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  • Newer agents.....our CCG dont want us prescribing the expensive newer agents. There is a wide variation between areas and access to these drugs is a post-code lottery.

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  • in reply to anonymous: there are positive NICE TAs for all 3 newer anticoagulants so they MUST be made available. While I don't believe they shoud routinely supplant warfarin, there is a cohort of patients with high CHA2DS2-VASc scores who are unable to take warfarin. Run GRASP-AF, find them and anticoagulate them [subject to provisos above] with a newer agent: undoubtedly a cost-effective use of NHS resources.

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  • have a look at for info around NNT and NNH, we need greater prescribing of Warfarin and/or NOACs to reduce patients stroke risk, Aspirin has very weak evidence for stroke prevention and increases the risk of ICH with little/no benefit.

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  • Samuel Lewis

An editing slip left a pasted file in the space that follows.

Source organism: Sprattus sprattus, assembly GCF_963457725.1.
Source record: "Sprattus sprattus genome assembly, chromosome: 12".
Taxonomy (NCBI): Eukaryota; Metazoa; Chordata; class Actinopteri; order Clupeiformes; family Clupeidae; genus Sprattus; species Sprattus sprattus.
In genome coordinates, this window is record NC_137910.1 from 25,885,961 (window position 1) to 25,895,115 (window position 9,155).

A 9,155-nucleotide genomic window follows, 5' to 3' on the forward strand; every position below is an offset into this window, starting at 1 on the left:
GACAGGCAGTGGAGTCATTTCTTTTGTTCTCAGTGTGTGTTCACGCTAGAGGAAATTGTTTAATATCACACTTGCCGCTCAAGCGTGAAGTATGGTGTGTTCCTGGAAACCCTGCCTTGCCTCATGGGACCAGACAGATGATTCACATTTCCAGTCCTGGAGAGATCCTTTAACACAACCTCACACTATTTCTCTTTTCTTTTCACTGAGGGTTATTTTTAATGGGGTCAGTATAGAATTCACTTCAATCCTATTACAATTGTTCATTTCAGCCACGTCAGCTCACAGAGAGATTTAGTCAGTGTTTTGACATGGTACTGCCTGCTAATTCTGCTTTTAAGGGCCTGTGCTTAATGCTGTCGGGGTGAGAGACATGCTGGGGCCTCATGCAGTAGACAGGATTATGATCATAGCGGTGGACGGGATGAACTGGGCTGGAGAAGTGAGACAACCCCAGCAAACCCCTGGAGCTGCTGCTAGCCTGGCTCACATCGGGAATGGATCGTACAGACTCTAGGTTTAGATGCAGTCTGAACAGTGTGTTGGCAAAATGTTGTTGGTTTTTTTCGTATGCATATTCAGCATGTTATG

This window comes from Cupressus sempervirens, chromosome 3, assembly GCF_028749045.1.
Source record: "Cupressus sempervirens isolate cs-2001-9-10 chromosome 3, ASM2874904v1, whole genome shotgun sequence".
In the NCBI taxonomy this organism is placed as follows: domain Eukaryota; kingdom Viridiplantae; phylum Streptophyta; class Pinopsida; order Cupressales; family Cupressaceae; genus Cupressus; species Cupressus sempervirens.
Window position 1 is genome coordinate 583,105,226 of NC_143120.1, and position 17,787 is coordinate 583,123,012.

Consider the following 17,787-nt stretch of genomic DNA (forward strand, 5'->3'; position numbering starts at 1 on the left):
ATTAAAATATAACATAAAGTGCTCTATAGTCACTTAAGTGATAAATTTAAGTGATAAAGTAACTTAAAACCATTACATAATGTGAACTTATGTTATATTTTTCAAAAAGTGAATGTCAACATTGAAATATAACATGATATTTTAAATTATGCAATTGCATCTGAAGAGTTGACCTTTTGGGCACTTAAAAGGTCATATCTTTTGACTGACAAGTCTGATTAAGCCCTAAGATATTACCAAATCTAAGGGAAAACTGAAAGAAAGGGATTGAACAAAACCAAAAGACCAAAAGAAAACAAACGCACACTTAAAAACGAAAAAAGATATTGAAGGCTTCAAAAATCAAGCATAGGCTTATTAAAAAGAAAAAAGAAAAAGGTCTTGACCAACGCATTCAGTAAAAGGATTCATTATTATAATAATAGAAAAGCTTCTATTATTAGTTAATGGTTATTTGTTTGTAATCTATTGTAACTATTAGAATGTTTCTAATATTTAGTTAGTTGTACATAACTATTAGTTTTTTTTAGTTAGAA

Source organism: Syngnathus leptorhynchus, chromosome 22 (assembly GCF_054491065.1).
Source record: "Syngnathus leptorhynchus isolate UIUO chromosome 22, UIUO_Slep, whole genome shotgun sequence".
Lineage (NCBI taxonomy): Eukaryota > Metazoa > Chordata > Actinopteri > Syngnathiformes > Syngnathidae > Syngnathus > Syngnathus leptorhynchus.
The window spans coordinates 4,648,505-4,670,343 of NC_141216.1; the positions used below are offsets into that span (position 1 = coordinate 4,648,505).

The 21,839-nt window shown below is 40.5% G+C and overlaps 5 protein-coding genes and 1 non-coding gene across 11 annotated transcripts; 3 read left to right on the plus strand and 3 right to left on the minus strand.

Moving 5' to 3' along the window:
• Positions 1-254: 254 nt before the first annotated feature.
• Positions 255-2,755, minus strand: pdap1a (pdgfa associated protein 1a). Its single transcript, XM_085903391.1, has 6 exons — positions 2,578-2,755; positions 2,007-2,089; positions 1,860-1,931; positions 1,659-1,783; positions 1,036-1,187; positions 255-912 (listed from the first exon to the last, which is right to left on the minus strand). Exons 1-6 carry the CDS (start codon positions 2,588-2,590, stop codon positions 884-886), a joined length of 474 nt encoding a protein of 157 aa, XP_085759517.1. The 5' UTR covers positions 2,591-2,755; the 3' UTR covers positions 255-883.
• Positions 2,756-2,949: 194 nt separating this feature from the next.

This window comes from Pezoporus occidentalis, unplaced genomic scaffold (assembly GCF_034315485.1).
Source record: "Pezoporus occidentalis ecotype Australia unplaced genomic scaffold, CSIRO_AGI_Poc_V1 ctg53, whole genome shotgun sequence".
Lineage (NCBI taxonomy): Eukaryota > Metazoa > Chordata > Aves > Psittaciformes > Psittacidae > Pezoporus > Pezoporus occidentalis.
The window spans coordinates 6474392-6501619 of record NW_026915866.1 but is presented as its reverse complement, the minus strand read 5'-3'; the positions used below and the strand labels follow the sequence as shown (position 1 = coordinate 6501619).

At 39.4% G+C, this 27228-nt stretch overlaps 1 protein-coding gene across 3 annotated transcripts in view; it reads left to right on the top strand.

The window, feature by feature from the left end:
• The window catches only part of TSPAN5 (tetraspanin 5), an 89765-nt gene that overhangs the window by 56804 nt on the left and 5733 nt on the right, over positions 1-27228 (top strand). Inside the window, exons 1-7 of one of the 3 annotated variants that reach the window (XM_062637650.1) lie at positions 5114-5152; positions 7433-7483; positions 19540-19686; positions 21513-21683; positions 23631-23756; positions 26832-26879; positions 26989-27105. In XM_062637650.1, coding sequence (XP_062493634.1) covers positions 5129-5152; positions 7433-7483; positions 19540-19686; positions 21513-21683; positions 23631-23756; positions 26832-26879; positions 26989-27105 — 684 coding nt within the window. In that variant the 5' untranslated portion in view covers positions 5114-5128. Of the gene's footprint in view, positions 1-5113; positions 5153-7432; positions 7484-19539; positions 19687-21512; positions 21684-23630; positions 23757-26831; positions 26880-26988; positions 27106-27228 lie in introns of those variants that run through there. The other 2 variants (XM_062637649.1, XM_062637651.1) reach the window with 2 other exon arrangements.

NICE has extensively researched, and consulted.

    And of course NOACs are particularly advantageous over warfarin in the labile, problematic, difficult-to-control patient. We GPs can do it easily, but would like the effort to be properly funded in the Anticoagulant Monitoring NES.

    Of course we should anticoagulate AF patients at high risk of stroke, if the benefits outweigh the harms. Are we good at judging that accurately ?

    The clinical difficulty lies in the fact that the risk-prediction tools are not terribly reliable, and not well-calibrated to this year's actual stroke risk (Des Spence - BMJ "Bad Medicine; Atrial Fibrillation").

    Note especially that stroke rates have been falling for decades for any given CHADS score. Also note that Age, Hypertension, and h/o stroke increase your HAS-BLED (harms) score just as they increase your CHADS (benefits) score. Clinical judgement and discussion is essential !